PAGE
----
That afternoon, we headed to La Cruz church near our house where Querétaro’s procession of silence would start. This involves most of the lay organizations at the various churches in town in a procession around the historic district. It starts with little girls dressed as angels (notice the continuity here), and little boys dressed in penitent robes strangely reminiscent of KKK outfits, but really intended to prevent self pride by imposing anonymity. They carried little crosses. Next came adolescents with somewhat larger crosses, and then adults bearing even larger crosses. As the age increased so did the level of penance with most going barefoot and with chains tied to their ankles that they occasionally stepped on barefoot (ouch!) and which swung around with every step hitting their other leg. At the end, most had bloody sores where the chains had been tied to their ankles. All this was done in silence (except for the grating/clinking sound of the chains). Even the crowd was silent. The streets and sidewalks were jammed on either side and as the last penitent walked past, the crowd silently fell in behind. It took over an hour for the procession to leave the church. (Check the “Other Photos” link for more pix.)

Little Penitents in San Miguel with Crowns of Thorns

Little San Miguel Angels

Little Angels in Querétaro

Little Penitents in Querétaro

One unintended consequence of the procession was that people along the route had left their doors open while they sat on chairs on the sidewalk. As we walked past at the end of the procession and before they could close their doors, we got a glimpse of the inside courtyards of many houses we will never see otherwise. Some were truly extraordinary, and some were in sad need of repair. From the street you would never know the difference.

On Easter Sunday, we visited La Señora in Puebla as I noted in a previous post.

As Caroline’s five days wound down on the Monday after Easter, we went to the Terminal de Autobuses (bus station) to get her a ticket back to the airport. No go. They were all full with people traveling home after the holiday. So despite my better judgment and desire to never, ever, ever drive to the airport in the D.F., we piled into the car and headed for the airport. It took a little over an hour and a half (not the three hours of the bus, but I was flying low) to get there and another hour to find the airport entrance and get into the airport. The airport signs stop just as you enter the area of the airport, and we made at least one and a half tours of the airport before we finally went through a market and somehow found the airport entrance. I think the police have removed the signs on purpose.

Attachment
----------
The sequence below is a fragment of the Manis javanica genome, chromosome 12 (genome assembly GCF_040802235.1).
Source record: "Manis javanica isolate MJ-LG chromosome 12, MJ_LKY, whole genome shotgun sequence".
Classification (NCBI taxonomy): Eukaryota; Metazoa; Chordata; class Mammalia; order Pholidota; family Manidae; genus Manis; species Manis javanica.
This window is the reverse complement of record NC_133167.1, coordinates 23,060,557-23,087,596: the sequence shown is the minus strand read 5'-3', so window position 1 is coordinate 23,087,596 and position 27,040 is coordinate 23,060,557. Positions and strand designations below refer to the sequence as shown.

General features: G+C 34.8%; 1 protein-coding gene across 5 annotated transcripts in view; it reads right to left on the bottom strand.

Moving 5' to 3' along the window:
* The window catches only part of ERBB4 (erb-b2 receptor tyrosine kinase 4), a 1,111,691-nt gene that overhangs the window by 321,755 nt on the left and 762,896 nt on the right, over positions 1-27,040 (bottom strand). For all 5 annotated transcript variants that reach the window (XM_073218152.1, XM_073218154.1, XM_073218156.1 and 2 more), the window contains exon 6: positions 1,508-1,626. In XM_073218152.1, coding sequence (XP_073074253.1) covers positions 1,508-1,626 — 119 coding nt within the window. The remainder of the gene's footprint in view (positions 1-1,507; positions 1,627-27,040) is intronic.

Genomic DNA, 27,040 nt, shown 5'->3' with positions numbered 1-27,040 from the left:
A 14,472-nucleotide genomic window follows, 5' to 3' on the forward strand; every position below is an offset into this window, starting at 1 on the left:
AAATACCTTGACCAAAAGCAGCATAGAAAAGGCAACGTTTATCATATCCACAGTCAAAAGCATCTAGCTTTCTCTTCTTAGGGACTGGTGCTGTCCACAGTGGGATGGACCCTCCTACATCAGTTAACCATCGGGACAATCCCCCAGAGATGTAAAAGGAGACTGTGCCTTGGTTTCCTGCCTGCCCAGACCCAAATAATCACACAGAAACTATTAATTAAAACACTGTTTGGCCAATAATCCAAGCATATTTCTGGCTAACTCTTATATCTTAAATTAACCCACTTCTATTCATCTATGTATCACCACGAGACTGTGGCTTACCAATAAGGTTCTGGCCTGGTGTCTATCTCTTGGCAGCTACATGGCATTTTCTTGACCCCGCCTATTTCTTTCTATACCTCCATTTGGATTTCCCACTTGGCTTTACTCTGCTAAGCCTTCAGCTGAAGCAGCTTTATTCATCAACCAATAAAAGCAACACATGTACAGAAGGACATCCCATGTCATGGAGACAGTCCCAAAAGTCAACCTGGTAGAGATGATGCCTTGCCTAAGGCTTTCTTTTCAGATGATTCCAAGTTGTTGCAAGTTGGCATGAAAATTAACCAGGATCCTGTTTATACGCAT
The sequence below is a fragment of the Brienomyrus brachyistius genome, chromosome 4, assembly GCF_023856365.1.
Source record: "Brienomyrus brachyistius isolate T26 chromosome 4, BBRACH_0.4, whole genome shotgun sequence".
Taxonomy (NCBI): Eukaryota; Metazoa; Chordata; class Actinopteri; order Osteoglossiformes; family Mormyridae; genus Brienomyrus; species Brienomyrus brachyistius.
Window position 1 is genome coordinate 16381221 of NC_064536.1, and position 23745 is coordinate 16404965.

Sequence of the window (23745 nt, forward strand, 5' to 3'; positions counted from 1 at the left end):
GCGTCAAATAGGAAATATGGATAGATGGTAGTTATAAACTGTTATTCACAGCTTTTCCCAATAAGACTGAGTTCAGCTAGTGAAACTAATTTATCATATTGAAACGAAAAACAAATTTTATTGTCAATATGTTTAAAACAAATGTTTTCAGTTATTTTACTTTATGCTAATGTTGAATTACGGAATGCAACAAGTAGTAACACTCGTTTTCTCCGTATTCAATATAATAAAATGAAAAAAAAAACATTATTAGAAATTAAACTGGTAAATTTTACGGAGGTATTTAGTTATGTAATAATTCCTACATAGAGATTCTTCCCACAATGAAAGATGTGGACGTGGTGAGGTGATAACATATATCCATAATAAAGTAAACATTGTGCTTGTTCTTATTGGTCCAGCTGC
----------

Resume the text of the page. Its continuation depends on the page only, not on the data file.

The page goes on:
As it turns out, this is the street where people get held-up by the police when they wander off the correct road. We were lucky since there were too many other things keeping the police busy on the day after Easter. This is the one area in México to avoid if you are driving. And if the police who try to stop you are on foot, keep driving, and don’t look back. Seriously.

We dropped Caroline off, and she got home in the wee hours of the morning after long layovers in the southwest. It might be worth it to pay extra for a direct flight to the D.F. or even Querétaro when you come.

Thursday, June 08, 2006

Yucatan Trip, via Chichen Itzá, The Rest of the Story

(We are now back in Querétaro after returning from our trip to Yucatan in April and our trip back to Atlanta in May. I will try to quickly bring things up to date, just hitting some of the high points. We are presently looking for a house to buy so I may have less time for this than I did before, plus Blogger is very, very, very slow to upload photos. It has taken nearly two days to upload these photos with delays of an hour or more between uploads. Do not use Blogger for your blog.)

After leaving Tulum and Coba, we headed to Puerto Morelos to visit Lilia who owns a cultural resources consulting firm and her husband Bill. Lilia has her master’s in archaeology, and like many Mexicans in a similar situation, she has had trouble finding a job in her field. She therefore started her own cultural resources company (unheard of in Mexico), and although she cannot collect artifacts or dig, she can do background research and conduct field surveys for developers and municipal governments, despite an often negative reaction from some Mexican federal agencies.

Puerto Morelos is like Tulum, traditional commercial development along the main north-south highway inland from the Caribbean, and a more recent part of town on the ocean separated from the rest of town by mangrove swamps. All the swamps and jungle from here north were mowed down to about 10 feet above ground level by five days (not hours, days) of hurricane Wilma last fall. New Orleans got something like four to eight hours. The ocean-front part is inhabited by rich Americans who have permanent homes there. It is unlike most of the Maya Riviera (from Cancun to Chetumal) in that it is not made up of big resort hotels, and is very laid-back and low key.